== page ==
Today, July 4 is an occasion for platitudes about the United States as embodying some ideal of universal freedom and tolerance – the liberal view of who we are. The non-liberal elements of our identity – that we are an English-speaking, European people of Christian heritage – are seen as inessential, or even as impediments to the true meaning and value of our nationhood.

So, what do we reactionaries, traditionalists, and nationalists celebrate today? At the very least, that we have an identity and an Independence Day that belongs to us, even if its true meaning is lost to the majority of people today.

I must apologize for invoking ’70s and ’80s British music in a blog about American heritage these days, but it’s part of my frame of reference and sometimes of some use to me. There was a song by a group called The Jam called “Going Underground” that once meant a lot to me. In high school and college, I liked the idea of being involved in “alternative” or “underground” culture, which at the time I understood to be something vaguely libertarian or left-wing. The truth, though, was that the appeal of the “alternative” musical groups came from their sound and sense of fashion and intelligent lyrics, and not inherently from their liberal or left-wing politics. The Jam song went like this:

What you see is what you get
You’ve made your bed, you better lie in it
You choose your leaders and place your trust
As their lies wash you down and their promises rust…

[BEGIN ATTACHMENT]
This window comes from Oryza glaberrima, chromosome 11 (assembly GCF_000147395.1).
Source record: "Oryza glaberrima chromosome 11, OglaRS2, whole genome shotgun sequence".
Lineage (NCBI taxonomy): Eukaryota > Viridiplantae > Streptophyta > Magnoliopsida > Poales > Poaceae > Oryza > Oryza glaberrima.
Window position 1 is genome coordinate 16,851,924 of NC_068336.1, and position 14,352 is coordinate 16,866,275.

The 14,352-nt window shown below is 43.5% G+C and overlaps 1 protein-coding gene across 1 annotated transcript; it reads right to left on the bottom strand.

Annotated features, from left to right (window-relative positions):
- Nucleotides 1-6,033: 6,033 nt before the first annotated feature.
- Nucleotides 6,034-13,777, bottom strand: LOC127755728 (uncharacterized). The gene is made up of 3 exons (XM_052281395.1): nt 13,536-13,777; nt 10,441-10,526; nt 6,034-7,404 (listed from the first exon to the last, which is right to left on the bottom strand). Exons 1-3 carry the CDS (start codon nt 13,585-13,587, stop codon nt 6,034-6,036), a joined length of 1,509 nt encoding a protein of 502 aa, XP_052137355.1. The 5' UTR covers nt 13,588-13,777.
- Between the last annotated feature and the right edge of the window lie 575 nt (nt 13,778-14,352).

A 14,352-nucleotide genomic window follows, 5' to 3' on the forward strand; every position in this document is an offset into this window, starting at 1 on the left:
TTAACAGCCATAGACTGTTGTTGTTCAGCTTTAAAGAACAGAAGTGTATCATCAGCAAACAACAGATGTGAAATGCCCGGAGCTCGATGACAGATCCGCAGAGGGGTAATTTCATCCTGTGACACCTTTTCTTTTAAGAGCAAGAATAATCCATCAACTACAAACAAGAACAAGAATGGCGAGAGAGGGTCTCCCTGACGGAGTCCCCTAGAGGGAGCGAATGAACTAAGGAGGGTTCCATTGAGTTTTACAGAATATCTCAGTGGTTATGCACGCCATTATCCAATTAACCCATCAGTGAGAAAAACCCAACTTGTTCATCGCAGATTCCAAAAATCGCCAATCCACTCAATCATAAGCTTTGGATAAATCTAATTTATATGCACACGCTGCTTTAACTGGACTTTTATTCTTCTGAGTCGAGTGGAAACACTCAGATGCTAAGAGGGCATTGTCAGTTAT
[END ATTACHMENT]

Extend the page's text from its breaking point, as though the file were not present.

And the public gets what the public wants
But I want nothing this society’s got –
I’m going underground
Well the brass bands play and feet start to pound
Going underground
Well let the boys all sing and the boys all shout for tomorrow

(P.S. I decided to remove the video upon re-watching it. The imagery on the video doesn’t belong on today’s post, although it’s mild enough for that period of music.)

Nowadays, I realize that to really be “underground” is not to be liberal, but to be traditionalist or conservative. This is the position that really challenges the ruling order, and that really takes courage and non-conformity to hold. When we traditionalists celebrate the Founding of our nation (whichever one we may belong to), we have to do it, to some extent, “underground,” outside of the parades, fireworks, and sports events that mark Independence Day in the United States.

And, one thing we assuredly can celebrate is that sympathy for a traditionalist position, and resistance to the current order, is growing, even if we are hard-pressed to find positive manifestations of this. But remember, it’s still early!

So as not to leave out a traditional American element on this day, I refer the reader to the poem “The Swamp Fox,” written by a very politically incorrect Southern writer, William Gilmore Simms, about Francis Marion, who doggedly opposed the British in their occupation of South Carolina during the Revolutionary War:

“We follow where the Swamp Fox guides,
We leave the swamp and cypress tree,
Our spurs are in our coursers’ sides,
And ready for the strife are we—
The Tory camp is now in sight,
And there he cowers within his den—
He hears our shouts, he dreads the fight,
He fears, and flies from Marion’s men.”

Best wishes on this Independence Day. May it be a time of public celebration and private inspiration to all my readers.